Effectiveness of male latex condoms in preventing sexually transmitted infections including HIV
Condoms are the only contraceptive method proven to reduce the risk of sexually transmitted infections (STIs), including HIV. They can be used as a dual-purpose method, both for prevention of pregnancy and protection against STIs.
An extensive review was conducted by a panel convened by National Institutes of Health (NIH) and the Centers for Disease Control and Prevention (CDC) in June 2000 in the United States of America, with the participation of WHO. The review concluded that condoms, when used correctly and consistently, are effective for preventing HIV infection in women and men and gonorrhoea in men. For other STIs, however, the available data are less complete.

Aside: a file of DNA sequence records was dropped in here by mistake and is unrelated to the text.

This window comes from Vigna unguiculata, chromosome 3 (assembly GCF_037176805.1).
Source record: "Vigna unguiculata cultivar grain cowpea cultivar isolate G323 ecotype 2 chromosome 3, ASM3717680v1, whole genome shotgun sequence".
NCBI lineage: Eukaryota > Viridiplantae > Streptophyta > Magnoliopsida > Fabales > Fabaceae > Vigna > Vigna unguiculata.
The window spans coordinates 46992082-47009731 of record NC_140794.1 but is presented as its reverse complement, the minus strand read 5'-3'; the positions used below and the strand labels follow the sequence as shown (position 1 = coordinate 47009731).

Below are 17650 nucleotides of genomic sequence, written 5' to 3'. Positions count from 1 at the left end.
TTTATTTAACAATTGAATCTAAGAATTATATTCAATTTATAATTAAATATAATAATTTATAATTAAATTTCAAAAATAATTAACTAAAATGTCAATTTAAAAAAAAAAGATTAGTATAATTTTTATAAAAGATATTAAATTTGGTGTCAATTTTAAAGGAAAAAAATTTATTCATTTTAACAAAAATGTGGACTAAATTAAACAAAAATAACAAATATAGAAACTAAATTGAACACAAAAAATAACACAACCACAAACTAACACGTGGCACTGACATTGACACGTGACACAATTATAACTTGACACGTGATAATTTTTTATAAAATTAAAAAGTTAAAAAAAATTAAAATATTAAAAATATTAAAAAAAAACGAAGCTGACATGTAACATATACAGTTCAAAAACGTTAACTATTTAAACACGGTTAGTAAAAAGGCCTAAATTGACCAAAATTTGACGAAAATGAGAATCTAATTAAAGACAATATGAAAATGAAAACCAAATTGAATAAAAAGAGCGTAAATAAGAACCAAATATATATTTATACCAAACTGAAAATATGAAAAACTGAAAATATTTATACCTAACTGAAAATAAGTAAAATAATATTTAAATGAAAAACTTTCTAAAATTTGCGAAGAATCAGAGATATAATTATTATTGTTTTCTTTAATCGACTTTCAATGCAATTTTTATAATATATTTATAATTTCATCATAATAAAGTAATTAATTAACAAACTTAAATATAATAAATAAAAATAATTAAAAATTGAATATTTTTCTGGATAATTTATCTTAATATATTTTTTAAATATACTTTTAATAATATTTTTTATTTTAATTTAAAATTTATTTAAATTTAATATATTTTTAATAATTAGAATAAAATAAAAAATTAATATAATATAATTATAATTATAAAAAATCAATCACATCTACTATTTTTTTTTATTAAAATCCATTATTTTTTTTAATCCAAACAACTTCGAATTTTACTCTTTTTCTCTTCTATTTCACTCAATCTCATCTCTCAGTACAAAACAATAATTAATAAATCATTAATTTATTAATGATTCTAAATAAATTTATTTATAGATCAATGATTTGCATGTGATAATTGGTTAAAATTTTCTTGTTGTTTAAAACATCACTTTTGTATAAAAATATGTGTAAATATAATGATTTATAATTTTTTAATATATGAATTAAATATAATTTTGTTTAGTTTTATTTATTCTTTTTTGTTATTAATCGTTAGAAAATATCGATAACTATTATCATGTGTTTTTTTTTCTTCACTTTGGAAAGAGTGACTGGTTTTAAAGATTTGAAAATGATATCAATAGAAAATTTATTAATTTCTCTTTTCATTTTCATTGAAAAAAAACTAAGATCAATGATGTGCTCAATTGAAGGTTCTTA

The key findings of the report are:
- The consistent use of male latex condoms significantly reduces the risk of HIV infection in men and women and of gonorrhoea in men;
- Laboratory studies have established the impermeability of male latex condoms to infectious agents contained in genital secretions, including the smallest viruses.
- Male condoms may be less effective in protecting against those STIs that are transmitted by skin-to-skin contact, since the infected areas may not be covered by the condom.
The report concluded that additional research was needed to fill the gaps in currently available evidence. See report